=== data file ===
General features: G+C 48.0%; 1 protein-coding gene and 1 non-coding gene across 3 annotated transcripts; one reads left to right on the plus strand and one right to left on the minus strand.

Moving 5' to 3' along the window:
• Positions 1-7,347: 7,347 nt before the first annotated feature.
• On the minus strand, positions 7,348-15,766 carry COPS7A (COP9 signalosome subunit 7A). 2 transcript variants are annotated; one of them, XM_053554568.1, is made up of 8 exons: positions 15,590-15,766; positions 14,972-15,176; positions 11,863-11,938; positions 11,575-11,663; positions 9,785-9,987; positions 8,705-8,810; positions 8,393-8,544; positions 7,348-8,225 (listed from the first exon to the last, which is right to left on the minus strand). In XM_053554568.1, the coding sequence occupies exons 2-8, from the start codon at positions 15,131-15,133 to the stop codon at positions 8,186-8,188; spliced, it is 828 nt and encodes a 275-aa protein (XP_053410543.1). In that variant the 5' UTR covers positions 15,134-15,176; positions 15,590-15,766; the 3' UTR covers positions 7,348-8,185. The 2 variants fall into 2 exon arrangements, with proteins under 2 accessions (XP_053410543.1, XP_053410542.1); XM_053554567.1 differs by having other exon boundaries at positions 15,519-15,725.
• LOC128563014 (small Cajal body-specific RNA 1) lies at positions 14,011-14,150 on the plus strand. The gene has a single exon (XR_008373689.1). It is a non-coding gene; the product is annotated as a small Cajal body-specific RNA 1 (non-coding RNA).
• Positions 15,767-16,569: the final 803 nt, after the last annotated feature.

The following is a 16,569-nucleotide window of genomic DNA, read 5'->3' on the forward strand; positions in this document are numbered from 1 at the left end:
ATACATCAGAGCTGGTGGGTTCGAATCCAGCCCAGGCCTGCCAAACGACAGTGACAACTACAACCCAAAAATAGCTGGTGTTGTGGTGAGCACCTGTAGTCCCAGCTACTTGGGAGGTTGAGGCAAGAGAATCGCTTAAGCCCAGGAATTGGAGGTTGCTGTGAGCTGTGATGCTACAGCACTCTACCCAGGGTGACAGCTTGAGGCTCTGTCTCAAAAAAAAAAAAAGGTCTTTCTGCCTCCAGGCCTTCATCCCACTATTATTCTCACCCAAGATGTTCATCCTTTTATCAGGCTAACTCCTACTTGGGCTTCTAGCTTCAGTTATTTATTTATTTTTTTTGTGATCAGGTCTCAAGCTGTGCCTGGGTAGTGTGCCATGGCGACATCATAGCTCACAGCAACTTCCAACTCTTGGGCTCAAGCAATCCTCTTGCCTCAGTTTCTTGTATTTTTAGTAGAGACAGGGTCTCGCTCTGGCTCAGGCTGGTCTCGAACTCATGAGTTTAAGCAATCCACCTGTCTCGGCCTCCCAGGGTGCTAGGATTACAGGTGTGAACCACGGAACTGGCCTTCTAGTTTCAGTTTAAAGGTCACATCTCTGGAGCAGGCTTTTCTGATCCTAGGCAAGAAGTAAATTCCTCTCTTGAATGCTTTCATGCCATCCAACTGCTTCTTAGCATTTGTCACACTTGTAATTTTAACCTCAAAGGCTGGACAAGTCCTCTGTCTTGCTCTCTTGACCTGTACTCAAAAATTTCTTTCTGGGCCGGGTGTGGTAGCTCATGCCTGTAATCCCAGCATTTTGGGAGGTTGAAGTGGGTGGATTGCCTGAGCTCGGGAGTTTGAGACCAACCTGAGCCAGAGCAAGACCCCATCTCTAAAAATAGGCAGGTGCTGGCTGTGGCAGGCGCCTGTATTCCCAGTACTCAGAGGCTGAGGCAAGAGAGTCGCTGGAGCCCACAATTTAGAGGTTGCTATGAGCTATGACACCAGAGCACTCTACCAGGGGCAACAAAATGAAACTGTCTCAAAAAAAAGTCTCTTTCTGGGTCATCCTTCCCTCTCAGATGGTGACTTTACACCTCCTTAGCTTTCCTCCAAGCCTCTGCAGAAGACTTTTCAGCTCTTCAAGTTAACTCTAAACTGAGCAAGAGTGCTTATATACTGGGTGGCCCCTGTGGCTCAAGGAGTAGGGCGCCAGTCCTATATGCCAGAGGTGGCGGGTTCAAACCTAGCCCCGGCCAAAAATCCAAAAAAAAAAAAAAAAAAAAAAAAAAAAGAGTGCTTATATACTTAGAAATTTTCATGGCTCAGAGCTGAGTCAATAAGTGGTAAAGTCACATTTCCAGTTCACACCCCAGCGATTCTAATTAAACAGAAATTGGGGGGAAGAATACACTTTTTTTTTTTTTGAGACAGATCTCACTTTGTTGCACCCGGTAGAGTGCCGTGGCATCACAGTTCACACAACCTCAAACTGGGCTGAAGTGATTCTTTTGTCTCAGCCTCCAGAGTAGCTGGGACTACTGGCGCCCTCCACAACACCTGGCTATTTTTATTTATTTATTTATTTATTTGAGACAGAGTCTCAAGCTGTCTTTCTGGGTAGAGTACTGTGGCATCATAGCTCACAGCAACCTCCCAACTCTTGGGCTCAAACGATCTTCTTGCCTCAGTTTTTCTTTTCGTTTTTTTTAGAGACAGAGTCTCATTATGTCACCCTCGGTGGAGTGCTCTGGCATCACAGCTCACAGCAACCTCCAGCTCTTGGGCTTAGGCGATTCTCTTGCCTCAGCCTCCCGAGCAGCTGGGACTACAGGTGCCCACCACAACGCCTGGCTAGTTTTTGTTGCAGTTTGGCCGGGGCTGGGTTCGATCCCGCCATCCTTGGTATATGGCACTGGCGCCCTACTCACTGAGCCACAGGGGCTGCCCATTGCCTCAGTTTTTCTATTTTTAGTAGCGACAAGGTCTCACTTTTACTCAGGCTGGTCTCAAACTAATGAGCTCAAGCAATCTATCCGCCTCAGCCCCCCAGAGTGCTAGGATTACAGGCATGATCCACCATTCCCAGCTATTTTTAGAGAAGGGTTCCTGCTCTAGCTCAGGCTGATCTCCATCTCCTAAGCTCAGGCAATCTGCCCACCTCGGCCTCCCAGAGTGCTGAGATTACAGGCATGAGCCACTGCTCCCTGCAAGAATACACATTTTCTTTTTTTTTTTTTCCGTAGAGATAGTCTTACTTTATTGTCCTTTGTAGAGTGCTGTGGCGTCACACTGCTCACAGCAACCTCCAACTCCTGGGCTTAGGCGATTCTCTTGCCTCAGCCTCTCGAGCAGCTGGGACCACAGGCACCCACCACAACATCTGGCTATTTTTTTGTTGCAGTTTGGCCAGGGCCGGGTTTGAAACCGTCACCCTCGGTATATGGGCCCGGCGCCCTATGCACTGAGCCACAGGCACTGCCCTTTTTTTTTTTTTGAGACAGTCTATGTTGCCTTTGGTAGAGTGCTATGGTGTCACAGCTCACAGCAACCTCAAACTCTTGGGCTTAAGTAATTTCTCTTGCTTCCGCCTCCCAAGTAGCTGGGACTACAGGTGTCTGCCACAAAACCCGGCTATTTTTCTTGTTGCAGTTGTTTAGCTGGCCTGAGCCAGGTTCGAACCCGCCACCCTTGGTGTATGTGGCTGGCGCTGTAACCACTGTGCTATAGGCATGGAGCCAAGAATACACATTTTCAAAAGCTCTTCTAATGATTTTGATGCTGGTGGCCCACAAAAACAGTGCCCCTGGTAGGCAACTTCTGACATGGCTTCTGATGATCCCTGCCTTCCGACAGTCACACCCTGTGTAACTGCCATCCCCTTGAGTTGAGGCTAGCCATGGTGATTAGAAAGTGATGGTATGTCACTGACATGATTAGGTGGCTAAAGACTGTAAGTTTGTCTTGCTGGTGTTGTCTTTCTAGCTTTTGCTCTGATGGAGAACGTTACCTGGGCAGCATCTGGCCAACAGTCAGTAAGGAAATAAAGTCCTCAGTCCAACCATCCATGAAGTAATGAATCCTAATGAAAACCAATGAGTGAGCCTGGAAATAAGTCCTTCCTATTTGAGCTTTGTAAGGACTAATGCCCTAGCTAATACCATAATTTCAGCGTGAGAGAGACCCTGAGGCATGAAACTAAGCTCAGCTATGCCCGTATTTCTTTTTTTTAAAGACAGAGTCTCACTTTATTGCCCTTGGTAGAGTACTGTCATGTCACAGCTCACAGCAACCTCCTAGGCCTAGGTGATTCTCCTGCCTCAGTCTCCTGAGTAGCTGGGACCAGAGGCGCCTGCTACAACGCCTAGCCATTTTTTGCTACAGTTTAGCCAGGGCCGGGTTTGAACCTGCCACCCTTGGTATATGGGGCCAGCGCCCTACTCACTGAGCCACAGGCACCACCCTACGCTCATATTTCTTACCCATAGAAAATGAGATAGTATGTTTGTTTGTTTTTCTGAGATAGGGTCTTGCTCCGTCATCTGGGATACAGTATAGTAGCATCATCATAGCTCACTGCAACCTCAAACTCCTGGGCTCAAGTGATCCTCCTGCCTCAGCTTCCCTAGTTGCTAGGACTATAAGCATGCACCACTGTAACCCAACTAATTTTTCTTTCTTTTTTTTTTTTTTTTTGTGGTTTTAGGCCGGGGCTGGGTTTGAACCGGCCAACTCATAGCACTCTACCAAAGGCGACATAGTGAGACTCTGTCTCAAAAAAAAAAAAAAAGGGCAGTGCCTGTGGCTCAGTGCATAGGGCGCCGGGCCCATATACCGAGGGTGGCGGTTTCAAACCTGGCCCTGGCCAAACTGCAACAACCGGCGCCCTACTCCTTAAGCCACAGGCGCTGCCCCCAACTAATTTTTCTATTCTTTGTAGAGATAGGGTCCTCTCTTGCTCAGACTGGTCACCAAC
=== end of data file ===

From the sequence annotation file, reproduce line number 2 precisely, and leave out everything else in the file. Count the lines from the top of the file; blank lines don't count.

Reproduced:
Moving 5' to 3' along the window: